Trading pots and pans for chisels and chainsaws: Culinary arts students learn the craft of ice sculpture
Heather Bryant / Sun Star Reporter
March 22, 2011
Culinary arts students took a break from the kitchen to hone their ice-carving skills on March 15 and 16.
On the first day of instruction, students learned how to use chainsaws, chisels and grinders. They practiced on small blocks of ice to create a variety of shapes. Ice sculptures can range from smaller, flat creations that showcase a logo to much larger, three dimensional creations. As the sculptor adds depth and dimension the value of the sculpture increases.
Nice event sculptures can go for as much as $300, estimates Julio Martinez, the workshop instructor. Martinez is from Mexico and traveled to Alaska for the Ice Art Championships. This workshop is his third visit to Fairbanks.
“At least we got the opportunity to do this. In our field this is a moneymaker. Not a lot of people can do this,” Ian Pearce said.
Pearce is finishing his final semester of the program, and is eager to add more skills to his resume. He brought his daughter, Madyson, 11, to join him at the workshop. On the second day of carving, Pearce and two other students worked on a series of seahorses.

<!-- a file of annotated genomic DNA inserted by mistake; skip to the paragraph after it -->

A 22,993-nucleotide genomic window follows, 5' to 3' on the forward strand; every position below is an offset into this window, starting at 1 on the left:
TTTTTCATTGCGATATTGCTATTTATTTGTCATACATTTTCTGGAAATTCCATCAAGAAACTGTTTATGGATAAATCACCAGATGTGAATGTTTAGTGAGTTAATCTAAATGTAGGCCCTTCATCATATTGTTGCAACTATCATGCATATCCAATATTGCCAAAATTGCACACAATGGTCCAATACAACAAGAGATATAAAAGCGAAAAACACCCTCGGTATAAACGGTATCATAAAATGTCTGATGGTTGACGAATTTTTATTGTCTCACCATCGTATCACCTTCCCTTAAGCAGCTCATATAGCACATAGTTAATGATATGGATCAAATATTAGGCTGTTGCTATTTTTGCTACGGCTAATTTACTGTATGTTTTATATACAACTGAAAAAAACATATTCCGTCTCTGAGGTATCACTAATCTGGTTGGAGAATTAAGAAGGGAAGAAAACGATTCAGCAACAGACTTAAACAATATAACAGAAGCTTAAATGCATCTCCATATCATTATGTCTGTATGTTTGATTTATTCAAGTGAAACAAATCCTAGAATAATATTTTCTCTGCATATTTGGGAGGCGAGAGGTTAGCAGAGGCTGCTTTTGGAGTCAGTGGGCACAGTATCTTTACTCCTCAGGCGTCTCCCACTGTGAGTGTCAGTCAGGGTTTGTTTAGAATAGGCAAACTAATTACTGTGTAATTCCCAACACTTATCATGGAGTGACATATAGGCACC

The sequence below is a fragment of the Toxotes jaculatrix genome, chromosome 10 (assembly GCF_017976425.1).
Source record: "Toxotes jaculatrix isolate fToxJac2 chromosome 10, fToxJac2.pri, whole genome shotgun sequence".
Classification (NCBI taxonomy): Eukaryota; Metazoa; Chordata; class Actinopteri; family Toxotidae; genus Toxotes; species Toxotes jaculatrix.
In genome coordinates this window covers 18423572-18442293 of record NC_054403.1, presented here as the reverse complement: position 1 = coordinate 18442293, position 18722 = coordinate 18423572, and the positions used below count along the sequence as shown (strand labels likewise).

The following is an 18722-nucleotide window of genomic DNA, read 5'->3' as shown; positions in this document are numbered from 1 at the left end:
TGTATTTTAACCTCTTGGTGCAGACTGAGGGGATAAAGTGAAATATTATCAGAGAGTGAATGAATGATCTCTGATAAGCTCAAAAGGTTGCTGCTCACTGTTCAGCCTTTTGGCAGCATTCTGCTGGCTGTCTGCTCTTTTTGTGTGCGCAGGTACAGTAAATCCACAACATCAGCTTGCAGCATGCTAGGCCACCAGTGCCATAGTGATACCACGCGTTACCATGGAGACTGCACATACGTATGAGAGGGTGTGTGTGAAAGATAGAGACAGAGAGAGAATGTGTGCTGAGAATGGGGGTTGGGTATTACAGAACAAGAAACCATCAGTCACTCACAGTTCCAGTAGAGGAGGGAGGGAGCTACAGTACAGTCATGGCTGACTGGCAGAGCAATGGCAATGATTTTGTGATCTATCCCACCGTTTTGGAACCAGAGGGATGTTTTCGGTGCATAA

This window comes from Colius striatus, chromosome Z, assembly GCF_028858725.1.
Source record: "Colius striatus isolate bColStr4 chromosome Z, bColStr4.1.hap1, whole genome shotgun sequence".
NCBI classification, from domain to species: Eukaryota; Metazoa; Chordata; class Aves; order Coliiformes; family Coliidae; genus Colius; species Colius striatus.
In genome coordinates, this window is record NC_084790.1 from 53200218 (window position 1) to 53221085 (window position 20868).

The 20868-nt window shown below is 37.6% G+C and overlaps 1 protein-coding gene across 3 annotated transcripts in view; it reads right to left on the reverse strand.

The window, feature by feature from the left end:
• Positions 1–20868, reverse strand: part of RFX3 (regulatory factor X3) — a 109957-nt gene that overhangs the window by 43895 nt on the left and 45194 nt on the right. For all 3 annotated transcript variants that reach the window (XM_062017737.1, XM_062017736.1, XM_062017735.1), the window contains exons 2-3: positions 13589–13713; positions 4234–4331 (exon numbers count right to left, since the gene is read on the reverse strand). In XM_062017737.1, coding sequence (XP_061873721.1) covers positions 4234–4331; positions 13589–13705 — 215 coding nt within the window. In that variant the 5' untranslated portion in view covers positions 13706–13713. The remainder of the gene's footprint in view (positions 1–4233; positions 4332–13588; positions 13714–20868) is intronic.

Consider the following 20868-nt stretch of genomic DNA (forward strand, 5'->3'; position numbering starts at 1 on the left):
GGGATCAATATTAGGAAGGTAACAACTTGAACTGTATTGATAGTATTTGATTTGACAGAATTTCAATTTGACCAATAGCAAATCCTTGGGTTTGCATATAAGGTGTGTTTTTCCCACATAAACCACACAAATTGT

The bigger blocks, measuring approximately 40 inches tall and 20 inches wide, are the size typically used for sculptures that are displayed with food presentations at events.
Martinez appreciates the work that goes into hand-sculpting a display. “Some people use molds, but that’s not artistic,” Martinez said.
“They have to know how to choose the correct tool to create an effect,” Martinez said. He spent the first day of the workshop teaching the students what task each tool is suited for. Chainsaws are best used to remove large sections of ice and for creating gaps, such as between the spines along the seahorses’ backs. Chisels are used to refine those areas. Grinders are used for details and lettering.
Ice sculpting is a valuable skill to have in the food industry.
“This gives the students an opportunity. For those who are able to and have the time, this [workshop] gives them something different and gets them out of the kitchen,” said Luis Martinez [no relation], the program assistant for the culinary arts and hospitality program.
The World Ice Art Championships provided the program with the perfect venue to offer this special opportunity. Last year, they held a smaller version of the workshop in the classroom.
Student Kevin Macz is in his second year of the culinary program. Macz attended both days of the sculpting workshop. “It’s fun, [I’ve] learned tons,” Macz said as he chiseled away at the base of his seahorse.
Melissa Raimer found the whole experience to be fun. “I though it would be nice to get out in the sun,” Raimer said. “I think my second day is going better than my first.” Raimer is in her second semester in the program.
As each student chiseled away at their sculptures, Pearce and Macz talked about shopping lists and foods for an upcoming event.
“It’s all we do is talk food,” Macz said.